Life, Personal

What being a server has taught me about success

Being a server is exhausting.

Not only does my boss scream at me 24/7 to get cracking on orders. But I also deal with customers who b**** at me about where their food was.

It’s a pretty grueling job, considering how I get minimum wage (which was $8/hour in California). But after one year of working as a server for a Japanese restaurant, I’d learned one valuable lesson to succeed in business — and that’s to treat your customers nice, no matter how f***ing upset you are.

A real-case scenario that made me reflect on this lesson

(9:13PM at a busy downtown Vietnamese restaurant)

It’s late for dinner. People are walking in. Servers are rushing, from table to table.

Luckily, I’d already claimed a seat with a few friends. Based on what they said, this was the best Vietnamese restaurant in the entire city. So of course, my expectations rose.

The first dish, fresh spring rolls, took 20 minutes to arrive. Couldn’t blame them for the delay though, because these spring rolls were absolutely divine.

10 minutes passed. And finally, our server sprints to our table to deliver the rest of our food.

“Pho with beef flank. Fried egg rolls. Grilled pork rice….”

As my hand slowly reached for the egg rolls to pass to my friends and make space for the other dishes, the server rams into me with her recklessness.

*CLASH* An egg roll flops to the ground.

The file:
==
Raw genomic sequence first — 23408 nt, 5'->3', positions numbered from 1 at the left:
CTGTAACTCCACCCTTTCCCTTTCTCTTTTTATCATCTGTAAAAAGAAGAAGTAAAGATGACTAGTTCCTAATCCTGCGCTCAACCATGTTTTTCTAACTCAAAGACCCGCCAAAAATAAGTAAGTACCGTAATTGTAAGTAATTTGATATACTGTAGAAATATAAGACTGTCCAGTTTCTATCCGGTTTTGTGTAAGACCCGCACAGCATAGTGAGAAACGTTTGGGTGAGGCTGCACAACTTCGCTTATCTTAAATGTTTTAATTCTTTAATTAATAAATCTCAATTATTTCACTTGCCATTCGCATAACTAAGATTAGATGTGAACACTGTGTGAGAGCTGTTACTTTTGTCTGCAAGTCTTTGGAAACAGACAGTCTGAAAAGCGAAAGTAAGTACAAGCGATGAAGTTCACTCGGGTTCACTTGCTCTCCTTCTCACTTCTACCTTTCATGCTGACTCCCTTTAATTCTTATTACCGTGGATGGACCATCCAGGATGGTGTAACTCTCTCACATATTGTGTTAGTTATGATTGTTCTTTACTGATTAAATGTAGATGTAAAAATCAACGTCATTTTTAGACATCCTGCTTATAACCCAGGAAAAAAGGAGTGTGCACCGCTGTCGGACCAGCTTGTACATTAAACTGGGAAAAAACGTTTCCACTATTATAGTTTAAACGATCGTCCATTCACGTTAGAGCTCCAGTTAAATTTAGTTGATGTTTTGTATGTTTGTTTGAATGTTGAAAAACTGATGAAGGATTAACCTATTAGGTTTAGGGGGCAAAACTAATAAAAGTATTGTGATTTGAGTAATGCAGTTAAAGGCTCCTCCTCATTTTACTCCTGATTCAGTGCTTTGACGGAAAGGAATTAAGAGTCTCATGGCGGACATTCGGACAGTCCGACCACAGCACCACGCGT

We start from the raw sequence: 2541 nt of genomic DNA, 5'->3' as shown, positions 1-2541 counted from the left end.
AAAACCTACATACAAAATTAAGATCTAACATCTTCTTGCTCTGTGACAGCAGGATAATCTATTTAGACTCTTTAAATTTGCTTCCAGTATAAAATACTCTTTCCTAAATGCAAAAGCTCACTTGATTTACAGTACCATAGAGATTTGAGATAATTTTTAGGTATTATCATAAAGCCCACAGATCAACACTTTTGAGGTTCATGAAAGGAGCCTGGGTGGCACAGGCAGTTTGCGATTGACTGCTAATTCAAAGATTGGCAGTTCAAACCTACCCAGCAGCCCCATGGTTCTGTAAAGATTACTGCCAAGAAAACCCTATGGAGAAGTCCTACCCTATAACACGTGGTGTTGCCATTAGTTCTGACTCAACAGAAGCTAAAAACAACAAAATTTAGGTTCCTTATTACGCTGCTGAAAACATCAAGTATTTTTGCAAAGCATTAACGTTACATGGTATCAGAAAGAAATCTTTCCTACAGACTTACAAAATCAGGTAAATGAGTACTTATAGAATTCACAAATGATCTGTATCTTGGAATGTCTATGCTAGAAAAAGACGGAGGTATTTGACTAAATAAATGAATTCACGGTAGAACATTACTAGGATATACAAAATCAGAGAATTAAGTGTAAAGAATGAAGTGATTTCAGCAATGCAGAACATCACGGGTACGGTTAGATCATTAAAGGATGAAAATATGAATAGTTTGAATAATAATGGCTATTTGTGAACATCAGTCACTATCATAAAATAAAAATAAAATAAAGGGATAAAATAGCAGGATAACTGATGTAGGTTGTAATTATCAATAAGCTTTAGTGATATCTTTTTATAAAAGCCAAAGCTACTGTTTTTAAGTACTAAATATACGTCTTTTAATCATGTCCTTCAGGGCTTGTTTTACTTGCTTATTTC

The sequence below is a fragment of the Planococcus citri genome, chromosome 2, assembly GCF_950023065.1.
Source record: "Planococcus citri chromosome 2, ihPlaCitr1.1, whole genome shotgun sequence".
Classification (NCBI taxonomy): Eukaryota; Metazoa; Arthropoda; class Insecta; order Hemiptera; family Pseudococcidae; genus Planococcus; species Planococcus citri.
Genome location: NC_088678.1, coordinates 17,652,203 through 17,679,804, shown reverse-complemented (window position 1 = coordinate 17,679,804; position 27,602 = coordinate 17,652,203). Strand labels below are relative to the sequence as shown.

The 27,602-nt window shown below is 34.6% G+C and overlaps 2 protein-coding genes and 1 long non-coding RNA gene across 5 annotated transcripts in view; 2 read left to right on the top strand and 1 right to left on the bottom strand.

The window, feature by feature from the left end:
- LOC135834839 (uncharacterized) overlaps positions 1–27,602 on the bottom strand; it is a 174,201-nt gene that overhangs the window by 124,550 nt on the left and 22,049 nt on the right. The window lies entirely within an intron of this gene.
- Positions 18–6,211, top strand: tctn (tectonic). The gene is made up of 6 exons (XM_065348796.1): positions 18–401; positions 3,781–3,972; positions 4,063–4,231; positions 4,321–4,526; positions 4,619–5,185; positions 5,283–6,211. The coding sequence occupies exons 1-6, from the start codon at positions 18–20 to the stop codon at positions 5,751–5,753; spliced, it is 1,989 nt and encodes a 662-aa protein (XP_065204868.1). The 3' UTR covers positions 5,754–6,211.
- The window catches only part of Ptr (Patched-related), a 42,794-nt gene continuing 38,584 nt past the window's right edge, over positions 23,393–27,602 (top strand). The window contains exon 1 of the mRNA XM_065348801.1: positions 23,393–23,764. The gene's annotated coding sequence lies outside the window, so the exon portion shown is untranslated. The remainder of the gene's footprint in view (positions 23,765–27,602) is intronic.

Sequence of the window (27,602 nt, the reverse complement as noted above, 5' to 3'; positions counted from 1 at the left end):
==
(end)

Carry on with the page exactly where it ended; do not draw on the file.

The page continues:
Thinking she’d at least apologize for the lost egg roll, she glared at me — as if I just spat in her face — for three long seconds.

It was at that very moment when I knew I wasn’t coming back. Not to this restaurant. Not for their exquisite food.

To me, having a good memorable experience with a business is worth more than their bestsellers. Especially when you dozens of options selling the same product.

Photo Credit: Heidi Sandstrom 

If only she’d kept her cool and made an attempt to make things right, I’d came back for another taste. With another $12 from my pocket + extra $____ from my family and friends.

But no, she decided to stick with her fierce attitude and move on doing the same old s***. The #1 failure for any business.

You see, the thing is:

If you don’t care about your customers, you don’t care about your business. It’s only a matter of time before someone else takes over with the same product, but with better charm. That’s when you stop growing.

But if you do everything that you could to give customers a wonderful experience, you’ll get them back. Just remember,

“One customer well taken care of could be more valuable than $10,000 worth of advertising.”

~Jim Rohn

Published by Tiffany

I’m fighting to rebuild my life by doing the things I never dreamed of doing. Now in Southeast Asia, writing my journey.

 

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